One degree of change

One of the biggest problems with setting goals is that we often set ourselves (and others) up to fail. By making a goal too big at the start, we lose hope as we begin to realise how long it’s going to take to reach it. And when hope declines, motivation declines.
So what’s the answer? It’s my “One degree of change” rule. This means that I only set goals in terms of one degree of change at a time. The analogy I like is of a huge ship that has so much momentum that it’s really difficult to change direction. But, once you have one degree of change in direction, the momentum guarantees that the change continues for some time, and the ship can change course quite dramatically. Our habits are also really hard to change, but once you make one degree of change, the success builds motivation, making it easier to continue the change.

A current example is trying to get children to sleep through the night in their own beds. Lots of children have disrupted sleep patterns since the earthquakes began – not wanting to go to bed at night; not staying in bed and calling out; and waking in the night and coming through to parents. Inevitably, parents attend to their children in terms of reassuring them or comforting them or trying to get them back to their own beds and this attention has taken on a life of its own: Children struggle to go to sleep alone, disrupting everyone’s sleep, and people end up tired and grumpy. Parents come and see me for help with getting their children back into regular sleeping routines. We use a range of strategies like gradual withdrawal and reward systems, with the ultimate goals of having the child go to sleep alone and staying asleep until morning – or, at least, being able to go back to sleep alone if they do wake in the night.

Understandably, exhausted parents hope for a relatively quick resolution to the sleep disturbance, and set the goal too high. They may set up a goal of the child staying in his or her own bed all night and promise that, if the child can do this for a week, there will be a reward. Inevitably, the child cannot satisfy this requirement, everyone is disappointed, frustration sets in, and motivation drops. In desperation, parents may have to depend on sleeping medication for their children to ensure that everyone gets some sleep.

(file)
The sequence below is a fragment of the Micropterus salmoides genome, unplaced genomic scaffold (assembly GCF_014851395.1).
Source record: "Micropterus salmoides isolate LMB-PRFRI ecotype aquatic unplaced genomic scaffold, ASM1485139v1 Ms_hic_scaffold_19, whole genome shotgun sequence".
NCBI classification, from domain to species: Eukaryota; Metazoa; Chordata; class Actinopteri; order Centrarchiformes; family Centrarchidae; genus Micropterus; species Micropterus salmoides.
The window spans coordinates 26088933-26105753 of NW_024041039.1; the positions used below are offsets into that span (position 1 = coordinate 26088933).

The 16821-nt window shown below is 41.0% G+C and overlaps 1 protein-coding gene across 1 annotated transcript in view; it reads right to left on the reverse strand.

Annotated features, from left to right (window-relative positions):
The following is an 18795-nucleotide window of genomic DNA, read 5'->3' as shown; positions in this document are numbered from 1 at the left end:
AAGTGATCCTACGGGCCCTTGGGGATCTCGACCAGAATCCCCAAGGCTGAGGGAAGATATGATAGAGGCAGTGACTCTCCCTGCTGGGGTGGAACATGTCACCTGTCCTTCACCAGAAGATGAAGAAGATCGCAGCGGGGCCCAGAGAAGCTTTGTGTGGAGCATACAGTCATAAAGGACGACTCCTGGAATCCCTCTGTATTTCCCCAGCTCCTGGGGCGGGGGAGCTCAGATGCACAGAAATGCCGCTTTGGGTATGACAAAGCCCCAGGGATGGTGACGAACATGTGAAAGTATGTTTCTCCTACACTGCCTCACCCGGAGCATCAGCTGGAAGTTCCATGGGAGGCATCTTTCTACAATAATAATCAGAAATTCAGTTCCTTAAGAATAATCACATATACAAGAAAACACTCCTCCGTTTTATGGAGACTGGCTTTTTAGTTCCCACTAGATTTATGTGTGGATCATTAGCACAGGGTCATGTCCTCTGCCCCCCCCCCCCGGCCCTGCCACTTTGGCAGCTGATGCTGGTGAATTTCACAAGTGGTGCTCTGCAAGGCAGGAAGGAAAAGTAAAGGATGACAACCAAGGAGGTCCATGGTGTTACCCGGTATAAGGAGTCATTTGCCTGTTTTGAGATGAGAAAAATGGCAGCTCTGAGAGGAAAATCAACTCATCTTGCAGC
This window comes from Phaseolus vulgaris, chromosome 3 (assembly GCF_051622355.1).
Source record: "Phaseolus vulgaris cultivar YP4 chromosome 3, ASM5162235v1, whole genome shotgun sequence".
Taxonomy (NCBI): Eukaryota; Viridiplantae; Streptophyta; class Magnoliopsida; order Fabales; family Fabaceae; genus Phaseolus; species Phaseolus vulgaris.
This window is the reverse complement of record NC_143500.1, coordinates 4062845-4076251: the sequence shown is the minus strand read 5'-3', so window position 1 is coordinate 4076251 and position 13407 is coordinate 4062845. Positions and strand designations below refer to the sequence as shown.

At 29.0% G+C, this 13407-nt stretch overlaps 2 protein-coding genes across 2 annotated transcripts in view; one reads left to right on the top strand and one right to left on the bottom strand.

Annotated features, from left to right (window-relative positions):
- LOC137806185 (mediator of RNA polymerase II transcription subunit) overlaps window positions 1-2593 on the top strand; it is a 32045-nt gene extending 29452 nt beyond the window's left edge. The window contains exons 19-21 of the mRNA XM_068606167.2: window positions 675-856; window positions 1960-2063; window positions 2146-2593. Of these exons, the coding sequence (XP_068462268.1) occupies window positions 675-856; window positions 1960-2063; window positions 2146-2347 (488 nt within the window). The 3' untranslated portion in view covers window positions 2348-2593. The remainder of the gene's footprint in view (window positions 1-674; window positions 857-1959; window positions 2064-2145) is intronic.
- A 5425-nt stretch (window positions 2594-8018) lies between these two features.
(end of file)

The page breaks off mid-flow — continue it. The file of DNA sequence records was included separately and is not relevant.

So, a big part of my job is to help parents make the initial goal small enough that everyone is set up to succeed. For example, the first goal may be that the child goes to sleep alone in the first instance with no calling out or getting out of bed (irrespective of what happens during the rest of the night), and an immediate reward is provided for each night that this is achieved. If this is too difficult, then the goal is made smaller – the child stays in bed but has the parent check in every 10 minutes until they go to sleep. If this is too hard, then the parent may sit on the child’s bed until they go to sleep. As long as the child stays in bed with no calling out, the reward is earned. Alongside the behavior change programme, I encourage parents to replace the attention the child is getting through sleep disturbance with some one-on-one attention at more appropriate times. Once success is achieved with a small sleeping goal, the goal can be made incrementally bigger. Critically, the child (and the parent) experiences success, and the belief that change is possible will grow, so that once some confidence develops, change is easier to achieve.

It’s one degree of change that gets the change process started.


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